Vetter’s concept machine was sent to BSA in England in October 1969 for analysis, but with the company in its death throes, nothing further was heard of the project for seven months. Despite having delivered on his end of the deal, Vetter’s account remained unpaid until March, 1970 and was finally settled for US$12,000, which was less than the agreed amount. The prototype eventually found its way back to Chicago in May, 1970, where Vetter collected the now very tatty bike and spent three days restoring it before it was sent to Los Angeles to be featured as the cover story in the top-selling Cycle World magazine – still badged as a BSA. In later years, both Brown and Vetter were highly critical of the article that appeared in the September 1970 issue of Cycle World, and with good reason. The article stated that Vetter “was commissioned by BSA to design a Rocket 3 that would be appealing to Americans. “ It also quoted Tony Salisbury, BSA’s director of marketing and product planning in Verona, New Jersey as saying, “We told Craig to keep it looking like a motorcycle, but to use advanced design techniques…BSA feels that with the growth of the enthusiast market, we need something unique – motorcycles that look different from one another.” He continued, “People have seen bikes like this before – customs – but never from the manufacturer. We want to know if the consumers agree with the design. We hope to get letters from people. If we get a positive reaction, it may go into production.” There was not a single reference to Don Brown in the entire story.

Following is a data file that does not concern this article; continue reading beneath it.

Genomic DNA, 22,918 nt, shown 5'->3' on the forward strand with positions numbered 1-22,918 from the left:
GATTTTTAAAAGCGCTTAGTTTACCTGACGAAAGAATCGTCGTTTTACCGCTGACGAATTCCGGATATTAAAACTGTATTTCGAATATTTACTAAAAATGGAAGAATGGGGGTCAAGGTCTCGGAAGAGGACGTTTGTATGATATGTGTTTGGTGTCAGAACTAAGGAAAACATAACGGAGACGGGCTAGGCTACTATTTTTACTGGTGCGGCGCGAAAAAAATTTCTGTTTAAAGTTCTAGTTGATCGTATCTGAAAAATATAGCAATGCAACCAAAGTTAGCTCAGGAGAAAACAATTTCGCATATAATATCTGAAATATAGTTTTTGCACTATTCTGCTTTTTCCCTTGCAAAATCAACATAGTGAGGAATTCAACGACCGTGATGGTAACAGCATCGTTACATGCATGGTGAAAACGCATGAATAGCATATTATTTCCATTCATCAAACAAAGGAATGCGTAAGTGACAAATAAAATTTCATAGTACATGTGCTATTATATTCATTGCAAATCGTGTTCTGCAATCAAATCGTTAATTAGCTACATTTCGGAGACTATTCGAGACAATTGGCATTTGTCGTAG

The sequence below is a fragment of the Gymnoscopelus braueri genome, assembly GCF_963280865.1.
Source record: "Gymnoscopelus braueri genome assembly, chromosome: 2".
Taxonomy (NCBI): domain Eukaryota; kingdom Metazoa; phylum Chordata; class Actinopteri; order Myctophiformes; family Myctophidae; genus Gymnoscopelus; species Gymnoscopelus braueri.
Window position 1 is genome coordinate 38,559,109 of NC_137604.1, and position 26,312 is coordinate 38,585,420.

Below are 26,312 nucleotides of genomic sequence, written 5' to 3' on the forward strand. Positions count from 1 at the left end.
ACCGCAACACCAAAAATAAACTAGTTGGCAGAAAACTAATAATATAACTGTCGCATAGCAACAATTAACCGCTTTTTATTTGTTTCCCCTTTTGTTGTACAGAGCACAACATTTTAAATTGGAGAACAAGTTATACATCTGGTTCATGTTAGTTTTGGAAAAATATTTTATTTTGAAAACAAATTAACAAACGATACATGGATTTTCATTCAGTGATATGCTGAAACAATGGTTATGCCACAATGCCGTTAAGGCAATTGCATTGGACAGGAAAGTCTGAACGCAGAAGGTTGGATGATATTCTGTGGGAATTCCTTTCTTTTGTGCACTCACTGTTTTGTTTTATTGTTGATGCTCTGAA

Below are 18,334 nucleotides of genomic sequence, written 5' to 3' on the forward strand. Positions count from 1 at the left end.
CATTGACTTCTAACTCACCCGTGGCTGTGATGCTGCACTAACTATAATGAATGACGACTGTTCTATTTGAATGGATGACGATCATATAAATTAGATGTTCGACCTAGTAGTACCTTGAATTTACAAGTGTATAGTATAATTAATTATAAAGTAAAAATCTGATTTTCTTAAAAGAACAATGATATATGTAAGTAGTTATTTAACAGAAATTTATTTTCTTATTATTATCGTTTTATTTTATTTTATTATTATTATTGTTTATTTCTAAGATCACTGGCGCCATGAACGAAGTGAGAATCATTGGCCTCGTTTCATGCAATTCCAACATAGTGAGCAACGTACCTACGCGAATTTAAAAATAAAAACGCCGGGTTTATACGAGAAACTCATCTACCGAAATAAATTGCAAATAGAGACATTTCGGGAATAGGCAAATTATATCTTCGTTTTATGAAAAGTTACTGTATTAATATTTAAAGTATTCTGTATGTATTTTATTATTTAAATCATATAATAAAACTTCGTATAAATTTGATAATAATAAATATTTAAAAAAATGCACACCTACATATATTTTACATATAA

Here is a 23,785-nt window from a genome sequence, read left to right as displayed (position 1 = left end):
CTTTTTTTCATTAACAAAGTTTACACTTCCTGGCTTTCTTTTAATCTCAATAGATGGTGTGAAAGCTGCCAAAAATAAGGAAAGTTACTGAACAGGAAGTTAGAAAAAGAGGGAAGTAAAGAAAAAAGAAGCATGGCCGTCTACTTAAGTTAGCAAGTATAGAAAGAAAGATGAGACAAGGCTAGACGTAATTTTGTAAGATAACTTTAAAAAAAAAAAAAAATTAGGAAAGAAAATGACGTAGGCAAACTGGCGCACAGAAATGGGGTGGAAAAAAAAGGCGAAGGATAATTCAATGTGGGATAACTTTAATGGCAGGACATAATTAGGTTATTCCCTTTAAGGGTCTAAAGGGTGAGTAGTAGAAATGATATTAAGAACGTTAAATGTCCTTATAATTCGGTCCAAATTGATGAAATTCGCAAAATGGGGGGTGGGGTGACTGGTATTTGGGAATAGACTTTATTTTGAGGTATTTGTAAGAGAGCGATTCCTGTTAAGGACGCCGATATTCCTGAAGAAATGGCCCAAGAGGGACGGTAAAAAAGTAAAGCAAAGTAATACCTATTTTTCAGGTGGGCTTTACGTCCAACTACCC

Vetter retained the prototype – eventually hanging it on the wall of his new home in California – and nothing further on the subject was heard until January 1972, when a factory mock-up appeared at a dealer launch in Houston. This retained the fundamental styling of the Vetter model, with its straight-through megaphones transformed into road-legal silencers but retaining the megaphone shape. At the front end, the Ceriani forks had been replaced with sliders from the current Triumph model, but with further extended tubes that lifted the front end.